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DERVISH - "At the End of the Day" - Whirling Discs WHRL003

This is the third album by Dervish in their current established line-up. Their first album inevitably invited comparisons with other established groups, the quality was obvious but it would take a brave reviewer to allocate their place in the league table of bands on the basis of one album.

If proof were needed that Dervish have a place in the "Irish Hall of Fame", this album provides it. It is a very significant album. What sets it apart are the songs, seven of them out of fourteen tracks. The tunes dominated by reels and jigs move along with Dervish pace but the songs, skillfully accompanied provide a perfect counter to the driving tune sets bringing out the strengths in both. I have heard Cathy's voice described as a "dancing voice" and both the voice and the accompaniments, even on the slower songs have a great vitality about them.

The choice of songs is interesting, they will be either new to most listeners or at least different versions. I suspect that a lot of work has gone into their selection and it has paid dividends. Immediate favourites for me were the song version of the tune "For Ireland I Won't Tell Her Name", a magnificent track and "I Courted A Wee Girl" a fresh sounding variant of "I Once Loved A Lass".

Dervish are a formidable band live, they generally have two main gears for their tunes sets - top gear and overdrive with the turbo at full boost. Plenty of people can play fast, Dervish have the skill to move the pace along without losing any of the subtleties of the tunes. This type of energy is often difficult to capture on a recording - this album does the band justice.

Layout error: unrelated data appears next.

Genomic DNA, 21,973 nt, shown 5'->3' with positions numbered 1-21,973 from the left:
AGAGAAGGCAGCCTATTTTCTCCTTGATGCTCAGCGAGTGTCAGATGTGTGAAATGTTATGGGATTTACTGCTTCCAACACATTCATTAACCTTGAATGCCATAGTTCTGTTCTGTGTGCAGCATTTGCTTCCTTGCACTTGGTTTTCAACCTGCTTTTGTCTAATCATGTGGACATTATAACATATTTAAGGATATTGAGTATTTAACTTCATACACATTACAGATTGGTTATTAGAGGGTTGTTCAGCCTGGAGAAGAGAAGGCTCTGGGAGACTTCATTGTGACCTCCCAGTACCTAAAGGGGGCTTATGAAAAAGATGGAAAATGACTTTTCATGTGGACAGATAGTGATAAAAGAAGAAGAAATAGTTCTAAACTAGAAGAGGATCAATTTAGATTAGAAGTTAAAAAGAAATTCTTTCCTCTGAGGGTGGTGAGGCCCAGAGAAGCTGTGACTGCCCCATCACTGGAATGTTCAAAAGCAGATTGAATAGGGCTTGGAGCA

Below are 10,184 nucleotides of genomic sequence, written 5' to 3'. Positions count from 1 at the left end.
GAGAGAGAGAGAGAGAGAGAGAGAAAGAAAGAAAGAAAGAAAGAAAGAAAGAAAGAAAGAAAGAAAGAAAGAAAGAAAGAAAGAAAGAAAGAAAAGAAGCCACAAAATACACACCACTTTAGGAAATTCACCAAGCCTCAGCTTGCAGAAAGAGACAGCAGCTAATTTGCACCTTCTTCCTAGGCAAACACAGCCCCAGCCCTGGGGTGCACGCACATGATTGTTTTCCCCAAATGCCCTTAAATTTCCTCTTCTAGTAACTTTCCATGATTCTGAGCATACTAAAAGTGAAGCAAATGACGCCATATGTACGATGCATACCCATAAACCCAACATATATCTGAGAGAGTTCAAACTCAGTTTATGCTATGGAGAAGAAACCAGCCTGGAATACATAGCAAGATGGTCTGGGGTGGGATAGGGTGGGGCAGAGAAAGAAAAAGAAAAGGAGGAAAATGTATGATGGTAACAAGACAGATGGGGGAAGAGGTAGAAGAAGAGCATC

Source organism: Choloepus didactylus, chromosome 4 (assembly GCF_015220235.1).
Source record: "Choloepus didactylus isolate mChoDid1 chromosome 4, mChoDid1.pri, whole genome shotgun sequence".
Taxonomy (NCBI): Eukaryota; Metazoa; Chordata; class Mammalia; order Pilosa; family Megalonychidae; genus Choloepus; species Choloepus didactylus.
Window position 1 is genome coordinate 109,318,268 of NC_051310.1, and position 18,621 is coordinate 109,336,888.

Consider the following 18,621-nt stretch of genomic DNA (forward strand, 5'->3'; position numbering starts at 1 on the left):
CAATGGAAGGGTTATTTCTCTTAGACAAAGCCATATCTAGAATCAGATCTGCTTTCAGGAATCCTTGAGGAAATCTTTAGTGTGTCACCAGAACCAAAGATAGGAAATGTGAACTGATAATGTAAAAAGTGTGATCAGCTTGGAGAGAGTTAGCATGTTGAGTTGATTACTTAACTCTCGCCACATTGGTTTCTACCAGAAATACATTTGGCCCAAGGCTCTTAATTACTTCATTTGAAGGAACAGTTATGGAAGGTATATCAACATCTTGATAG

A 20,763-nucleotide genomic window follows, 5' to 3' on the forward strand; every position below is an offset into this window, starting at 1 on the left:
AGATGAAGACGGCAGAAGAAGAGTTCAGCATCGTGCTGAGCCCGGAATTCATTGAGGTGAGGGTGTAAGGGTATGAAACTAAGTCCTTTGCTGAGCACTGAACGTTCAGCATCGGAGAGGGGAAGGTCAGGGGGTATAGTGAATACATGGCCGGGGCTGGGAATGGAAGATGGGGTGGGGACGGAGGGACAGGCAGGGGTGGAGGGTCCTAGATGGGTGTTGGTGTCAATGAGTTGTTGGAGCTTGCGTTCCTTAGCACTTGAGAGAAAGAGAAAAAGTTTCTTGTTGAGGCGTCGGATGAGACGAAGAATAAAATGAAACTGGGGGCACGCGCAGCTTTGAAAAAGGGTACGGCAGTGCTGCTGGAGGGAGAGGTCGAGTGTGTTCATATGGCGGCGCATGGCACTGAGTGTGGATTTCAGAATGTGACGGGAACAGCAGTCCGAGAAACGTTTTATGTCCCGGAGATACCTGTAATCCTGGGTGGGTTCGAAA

The album is brought to a close by, surprise, surprise, a slow tune "Josefin's Waltz" where Dervish are joined by Swedish group Vasen. I say brought to a close but not quite, for Cathy returns after a suitable pause for an encore, an unaccompanied version of a song in tribute to her father, I wonder who will collect the royalties for track 14. You will need to listen to the album to appreciate this question.

At a time when honest, straight-forward-no-gimmicks, recordings concentrating on traditional music and songs and becoming rarer, it is a pleasure to have such a well balanced album of tunes played with passion and skill and songs with vitality and taste. Such a combination is rare indeed. This album has classic written all over it.

Pete Heywood

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This album was reviewed in Issue 18 of The Living Tradition magazine.